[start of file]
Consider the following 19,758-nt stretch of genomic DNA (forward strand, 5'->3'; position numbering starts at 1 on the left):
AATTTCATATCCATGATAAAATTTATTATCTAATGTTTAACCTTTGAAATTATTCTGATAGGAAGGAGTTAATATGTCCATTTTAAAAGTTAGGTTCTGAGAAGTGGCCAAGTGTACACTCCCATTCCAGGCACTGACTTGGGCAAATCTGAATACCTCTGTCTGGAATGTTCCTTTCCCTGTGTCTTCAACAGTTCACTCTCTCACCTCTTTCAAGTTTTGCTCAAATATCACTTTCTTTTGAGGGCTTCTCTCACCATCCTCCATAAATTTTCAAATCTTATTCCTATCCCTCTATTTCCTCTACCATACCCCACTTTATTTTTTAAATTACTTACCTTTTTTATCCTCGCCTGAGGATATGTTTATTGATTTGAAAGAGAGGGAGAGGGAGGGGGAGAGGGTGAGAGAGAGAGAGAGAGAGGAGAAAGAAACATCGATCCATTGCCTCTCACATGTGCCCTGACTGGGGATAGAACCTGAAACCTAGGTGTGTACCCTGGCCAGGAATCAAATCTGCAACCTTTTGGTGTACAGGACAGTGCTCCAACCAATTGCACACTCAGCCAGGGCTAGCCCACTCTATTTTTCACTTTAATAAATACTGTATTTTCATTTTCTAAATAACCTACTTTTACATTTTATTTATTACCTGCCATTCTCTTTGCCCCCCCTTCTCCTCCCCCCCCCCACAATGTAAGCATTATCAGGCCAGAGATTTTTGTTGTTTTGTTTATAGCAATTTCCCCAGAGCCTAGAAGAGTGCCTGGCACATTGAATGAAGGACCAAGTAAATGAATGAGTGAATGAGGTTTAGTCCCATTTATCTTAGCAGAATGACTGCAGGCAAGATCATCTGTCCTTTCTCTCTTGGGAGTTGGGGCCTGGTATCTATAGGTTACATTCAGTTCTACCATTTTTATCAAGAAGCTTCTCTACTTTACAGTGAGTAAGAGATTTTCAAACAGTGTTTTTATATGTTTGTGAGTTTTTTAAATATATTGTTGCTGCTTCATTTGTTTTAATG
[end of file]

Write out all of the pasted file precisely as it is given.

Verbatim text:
Consider the following 19,758-nt stretch of genomic DNA (forward strand, 5'->3'; position numbering starts at 1 on the left):
AATTTCATATCCATGATAAAATTTATTATCTAATGTTTAACCTTTGAAATTATTCTGATAGGAAGGAGTTAATATGTCCATTTTAAAAGTTAGGTTCTGAGAAGTGGCCAAGTGTACACTCCCATTCCAGGCACTGACTTGGGCAAATCTGAATACCTCTGTCTGGAATGTTCCTTTCCCTGTGTCTTCAACAGTTCACTCTCTCACCTCTTTCAAGTTTTGCTCAAATATCACTTTCTTTTGAGGGCTTCTCTCACCATCCTCCATAAATTTTCAAATCTTATTCCTATCCCTCTATTTCCTCTACCATACCCCACTTTATTTTTTAAATTACTTACCTTTTTTATCCTCGCCTGAGGATATGTTTATTGATTTGAAAGAGAGGGAGAGGGAGGGGGAGAGGGTGAGAGAGAGAGAGAGAGAGGAGAAAGAAACATCGATCCATTGCCTCTCACATGTGCCCTGACTGGGGATAGAACCTGAAACCTAGGTGTGTACCCTGGCCAGGAATCAAATCTGCAACCTTTTGGTGTACAGGACAGTGCTCCAACCAATTGCACACTCAGCCAGGGCTAGCCCACTCTATTTTTCACTTTAATAAATACTGTATTTTCATTTTCTAAATAACCTACTTTTACATTTTATTTATTACCTGCCATTCTCTTTGCCCCCCCTTCTCCTCCCCCCCCCCACAATGTAAGCATTATCAGGCCAGAGATTTTTGTTGTTTTGTTTATAGCAATTTCCCCAGAGCCTAGAAGAGTGCCTGGCACATTGAATGAAGGACCAAGTAAATGAATGAGTGAATGAGGTTTAGTCCCATTTATCTTAGCAGAATGACTGCAGGCAAGATCATCTGTCCTTTCTCTCTTGGGAGTTGGGGCCTGGTATCTATAGGTTACATTCAGTTCTACCATTTTTATCAAGAAGCTTCTCTACTTTACAGTGAGTAAGAGATTTTCAAACAGTGTTTTTATATGTTTGTGAGTTTTTTAAATATATTGTTGCTGCTTCATTTGTTTTAATG